Overdose Prevention

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Chronicle AM: Key MJ Issues Dividing MA Pols, Some Coca Diverted, Says Morales, More... (6/27/17):

Massachusetts lawmakers are slugging it out over what legalization will look like this week, Bolivia's president acknowledges and decries the diversion of coca to the black market, and more.

Evo acknowledges and decries the diversion of Bolivian coca to the black market, and says he enjoys coca flour. (Wikimedia)
Marijuana Policy

Massachusetts Legalization Implementation: What Divides the House and Senate. As legislators work this week to seek compromise between competing legalization implementation bills passed by the House and Senate, six major issues are at play. They are: tax levels (the House wants more), whether localities need to put marijuana bans to a popular vote, expungement of past marijuana convictions (the House doesn't address it; the Senate does), governance structures, safety and packaging regulations, and racial equity provisions.

Virginia Marijuana Driving Law Goes Into Effect on Saturday. A law that ends automatic drivers' license suspensions for marijuana offenders goes into effect Saturday. Instead, judges will have the option of ordering community service instead of license suspension for marijuana offenders who were not behind the wheel when busted.

Heroin and Prescription Opioids

Kentucky Tighter Opioid Prescribing Rules Go Into Effect Friday. A new law restricting the prescribing of Schedule II opioids goes into effect Friday. Under the new law, patients being treated for acute pain will be prescribed no more than a three-day supply, with a number of specified exceptions.

International

Bolivia's Morales Acknowledges, Decries Coca Being Diverted to Black Market. In his closing remarks at last weekend's Coca Fair in Cochabamba, Bolivian President Evo Morales acknowledged and decried the diversion of coca into the cocaine black market. "Unfortunately, part of the coca crop goes to an illegal coca market in the West," Morales said. He also called for continued coca industrialization, saying it would bring economic benefits to Bolivia, and revealed that he consumes coca flour daily. "I'm not ashamed, since last year I have eaten coca flour twice a day, that's how I can build up my stamina," he said.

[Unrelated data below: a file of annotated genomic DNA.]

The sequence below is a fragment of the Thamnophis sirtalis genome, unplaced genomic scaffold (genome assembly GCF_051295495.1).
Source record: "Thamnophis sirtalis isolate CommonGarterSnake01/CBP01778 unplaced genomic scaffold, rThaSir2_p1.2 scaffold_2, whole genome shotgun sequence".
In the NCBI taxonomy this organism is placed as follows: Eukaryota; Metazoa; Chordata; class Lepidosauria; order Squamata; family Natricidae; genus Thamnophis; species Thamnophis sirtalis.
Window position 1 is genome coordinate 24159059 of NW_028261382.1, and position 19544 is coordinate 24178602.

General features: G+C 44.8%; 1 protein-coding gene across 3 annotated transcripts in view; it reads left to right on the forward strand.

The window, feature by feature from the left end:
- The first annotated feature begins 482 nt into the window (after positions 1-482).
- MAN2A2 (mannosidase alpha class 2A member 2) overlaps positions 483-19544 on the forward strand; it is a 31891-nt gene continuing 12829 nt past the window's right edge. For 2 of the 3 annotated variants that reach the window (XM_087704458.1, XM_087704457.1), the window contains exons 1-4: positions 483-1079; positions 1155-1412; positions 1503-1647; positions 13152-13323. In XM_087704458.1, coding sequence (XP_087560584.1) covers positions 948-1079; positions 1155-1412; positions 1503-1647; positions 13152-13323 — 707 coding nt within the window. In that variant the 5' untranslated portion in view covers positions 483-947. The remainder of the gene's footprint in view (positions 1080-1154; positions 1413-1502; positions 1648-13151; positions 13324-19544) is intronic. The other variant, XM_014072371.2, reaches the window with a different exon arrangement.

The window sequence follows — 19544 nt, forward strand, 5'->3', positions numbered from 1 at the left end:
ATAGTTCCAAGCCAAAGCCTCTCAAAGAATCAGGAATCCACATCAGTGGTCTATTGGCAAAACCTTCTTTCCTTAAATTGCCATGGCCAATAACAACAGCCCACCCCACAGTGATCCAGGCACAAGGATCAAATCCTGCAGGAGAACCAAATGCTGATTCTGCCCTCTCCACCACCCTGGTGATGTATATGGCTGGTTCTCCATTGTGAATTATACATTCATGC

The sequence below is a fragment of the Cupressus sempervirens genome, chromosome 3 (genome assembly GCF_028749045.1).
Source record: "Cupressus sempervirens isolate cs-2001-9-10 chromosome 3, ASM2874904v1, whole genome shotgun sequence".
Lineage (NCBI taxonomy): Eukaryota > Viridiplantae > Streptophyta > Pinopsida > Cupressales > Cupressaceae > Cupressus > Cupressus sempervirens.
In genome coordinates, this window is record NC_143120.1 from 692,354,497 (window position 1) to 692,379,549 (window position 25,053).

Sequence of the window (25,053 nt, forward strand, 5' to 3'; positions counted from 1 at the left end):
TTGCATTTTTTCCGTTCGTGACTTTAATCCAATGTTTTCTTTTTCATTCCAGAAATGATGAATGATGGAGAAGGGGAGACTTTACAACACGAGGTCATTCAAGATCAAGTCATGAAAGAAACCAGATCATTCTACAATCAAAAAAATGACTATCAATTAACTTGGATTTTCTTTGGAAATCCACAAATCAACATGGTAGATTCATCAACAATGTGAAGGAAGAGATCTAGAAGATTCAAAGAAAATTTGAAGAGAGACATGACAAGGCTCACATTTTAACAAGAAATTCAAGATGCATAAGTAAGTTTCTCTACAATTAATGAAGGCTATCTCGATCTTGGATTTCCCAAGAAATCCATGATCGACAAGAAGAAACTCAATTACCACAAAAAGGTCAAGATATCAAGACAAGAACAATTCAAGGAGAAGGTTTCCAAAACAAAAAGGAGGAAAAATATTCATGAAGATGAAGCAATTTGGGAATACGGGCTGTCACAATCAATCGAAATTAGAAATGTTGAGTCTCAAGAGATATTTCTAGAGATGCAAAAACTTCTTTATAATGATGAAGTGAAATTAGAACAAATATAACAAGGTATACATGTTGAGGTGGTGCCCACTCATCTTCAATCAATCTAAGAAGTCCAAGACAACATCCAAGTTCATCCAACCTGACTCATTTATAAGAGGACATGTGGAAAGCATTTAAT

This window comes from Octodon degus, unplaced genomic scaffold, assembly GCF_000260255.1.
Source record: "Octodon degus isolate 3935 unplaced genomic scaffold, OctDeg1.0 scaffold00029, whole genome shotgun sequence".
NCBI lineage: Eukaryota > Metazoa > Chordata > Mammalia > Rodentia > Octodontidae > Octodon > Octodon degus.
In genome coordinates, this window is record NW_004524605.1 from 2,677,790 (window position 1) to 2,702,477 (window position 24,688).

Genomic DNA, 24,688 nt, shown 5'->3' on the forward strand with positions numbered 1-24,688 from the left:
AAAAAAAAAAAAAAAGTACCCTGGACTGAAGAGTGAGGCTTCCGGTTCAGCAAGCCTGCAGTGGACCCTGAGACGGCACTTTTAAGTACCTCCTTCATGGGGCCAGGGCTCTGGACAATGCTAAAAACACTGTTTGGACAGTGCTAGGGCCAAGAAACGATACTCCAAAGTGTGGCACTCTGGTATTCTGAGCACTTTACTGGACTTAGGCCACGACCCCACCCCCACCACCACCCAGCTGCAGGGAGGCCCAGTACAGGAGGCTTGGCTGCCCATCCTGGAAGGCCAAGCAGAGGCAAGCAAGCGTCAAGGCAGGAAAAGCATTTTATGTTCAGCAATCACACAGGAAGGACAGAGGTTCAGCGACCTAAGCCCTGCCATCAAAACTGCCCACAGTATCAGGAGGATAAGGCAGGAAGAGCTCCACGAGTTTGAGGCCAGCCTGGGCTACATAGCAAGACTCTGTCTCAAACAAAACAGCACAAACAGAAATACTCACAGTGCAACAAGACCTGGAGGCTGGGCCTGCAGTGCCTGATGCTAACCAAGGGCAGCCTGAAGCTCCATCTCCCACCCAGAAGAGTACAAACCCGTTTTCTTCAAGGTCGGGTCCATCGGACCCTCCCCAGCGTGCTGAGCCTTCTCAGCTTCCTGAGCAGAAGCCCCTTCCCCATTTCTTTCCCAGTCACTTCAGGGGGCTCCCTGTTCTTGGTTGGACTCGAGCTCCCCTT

America, We Can Fix This: 24 Ways to Reduce Opioid Overdoses and Addiction [FEATURE]

Drugs, mainly opioids, are killing Americans at a record rate. The number of drug overdose deaths in the country quadrupled between 1999 and 2010 -- and compared to the numbers we're seeing now, those were the good old days.

Some 30,000 people died of drug overdoses in 2010. According to a new estimate from the New York Times, double that number died last year. And the rate of increase in overdose deaths was growing, up a stunning 19% over 2015.

The Times' estimate of between 59,000 and 65,000 drug overdose deaths last year is greater than the number of American soldiers killed during the entire Vietnam War, greater than that number of people killed in the peak year for car crash deaths, greater than the number of people who died in the year the AIDS epidemic peaked, and higher than the peak year for gun deaths.

In the first decade of the century, overdoses and addiction rose in conjunction with a dramatic increase in prescription opioid prescribing; since then, as government agents and medical professionals alike sought to tamp down prescribing of opioids, the overdose wave has continued, now with most opioid OD fatalities linked to illicit heroin and powerful black market synthetic opioids, such as fentanyl and carfentanil.